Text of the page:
A Midnight Ride to Lexington
The events of this week in 1775, especially of April 18-19, are some of the most famous in the story of how Americans won the liberty that we still enjoy today.
Those eventful days began on April 18, 1775 with a horseback ride by Paul Revere and William Dawes. They set out to warn militias across the Massachusetts countryside of approaching British troops, who were sent to Concord to confiscate the weapons there. These British troops were also dispatched to "bring back the bodies of Mess. Hancock and Adams."
Arriving in Lexington around midnight at the home of the Rev. Jonas Clark (where John Hancock and Samuel Adams were staying), Revere passed on word of the British plans. Revere and Dawes then left Lexington, joined by Samuel Prescott, and continued their ride towards Concord. On their way, Revere and Dawes were captured by the British but Prescott escaped and alerted Concord.
After the alert by Revere had been delivered in Lexington, the local militia (largely the men from Clark's church) was mustered. On the morning of April 19, 1775, some 77 Americans would face about 800 British troops. Gunfire was exchanged -- the American Revolution had begun!
As the smoke cleared, 18 Americans lay wounded or dead (all the casualties being from Pastor Clark's church), including both black patriots (such as Prince Estabrook) and white patriots (such as John Robbins). (One of the amazing items we have in the WallBuilders library is a sermon preached by Jonas Clark on the one-year anniversary of the Battle of Lexington.)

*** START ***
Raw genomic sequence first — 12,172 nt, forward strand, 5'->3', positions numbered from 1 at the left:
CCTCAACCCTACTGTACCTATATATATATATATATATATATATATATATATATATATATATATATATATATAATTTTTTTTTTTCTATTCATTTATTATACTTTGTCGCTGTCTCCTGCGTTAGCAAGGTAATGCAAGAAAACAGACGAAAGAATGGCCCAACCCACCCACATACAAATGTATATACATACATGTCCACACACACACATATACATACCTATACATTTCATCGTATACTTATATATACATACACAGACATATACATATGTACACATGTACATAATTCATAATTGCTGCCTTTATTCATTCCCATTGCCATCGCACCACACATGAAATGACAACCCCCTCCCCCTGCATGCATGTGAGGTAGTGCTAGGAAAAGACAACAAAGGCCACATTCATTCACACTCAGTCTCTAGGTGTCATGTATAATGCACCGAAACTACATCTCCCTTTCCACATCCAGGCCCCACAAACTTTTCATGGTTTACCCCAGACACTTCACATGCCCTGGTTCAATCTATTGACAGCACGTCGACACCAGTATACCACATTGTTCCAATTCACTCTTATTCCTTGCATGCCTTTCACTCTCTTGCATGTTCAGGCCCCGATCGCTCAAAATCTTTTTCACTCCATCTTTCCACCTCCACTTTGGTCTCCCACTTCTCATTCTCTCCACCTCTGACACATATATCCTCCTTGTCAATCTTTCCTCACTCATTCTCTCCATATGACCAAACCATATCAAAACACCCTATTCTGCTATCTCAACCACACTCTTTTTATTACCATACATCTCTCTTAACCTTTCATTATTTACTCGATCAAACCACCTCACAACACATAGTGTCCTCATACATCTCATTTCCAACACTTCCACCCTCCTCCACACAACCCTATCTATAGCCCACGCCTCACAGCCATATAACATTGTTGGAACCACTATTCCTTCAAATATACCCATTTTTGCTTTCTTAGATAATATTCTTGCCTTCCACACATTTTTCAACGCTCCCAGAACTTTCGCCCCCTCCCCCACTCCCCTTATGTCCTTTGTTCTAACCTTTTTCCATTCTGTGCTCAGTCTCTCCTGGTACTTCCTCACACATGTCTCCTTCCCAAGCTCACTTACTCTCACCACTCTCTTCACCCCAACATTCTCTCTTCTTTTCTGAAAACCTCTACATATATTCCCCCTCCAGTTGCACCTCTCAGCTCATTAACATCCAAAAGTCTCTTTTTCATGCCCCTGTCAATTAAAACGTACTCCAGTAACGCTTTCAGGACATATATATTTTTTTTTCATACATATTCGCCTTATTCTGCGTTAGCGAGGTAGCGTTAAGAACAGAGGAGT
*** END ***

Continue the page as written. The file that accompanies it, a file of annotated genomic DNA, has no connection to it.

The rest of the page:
The much larger British force, having prevailed in that Lexington skirmish, continued their march towards Concord, where they would be met by the Rev. William Emerson and 400 American patriots awaiting them. Also involved in that Concord group was black patriot Peter Salem, who a few weeks later went on to become the hero of the Battle of Bunker Hill.
As we remember the events of this week that occurred 241 years ago and the liberties they eventually produced, let's also remember the responsibility those events place upon us. As John Adams reminded us:
Posterity! You will never know how much it cost the present generation to preserve your freedom! I hope you will make a good use of it. If you do not, I shall repent in Heaven that I ever took half the pains to preserve it.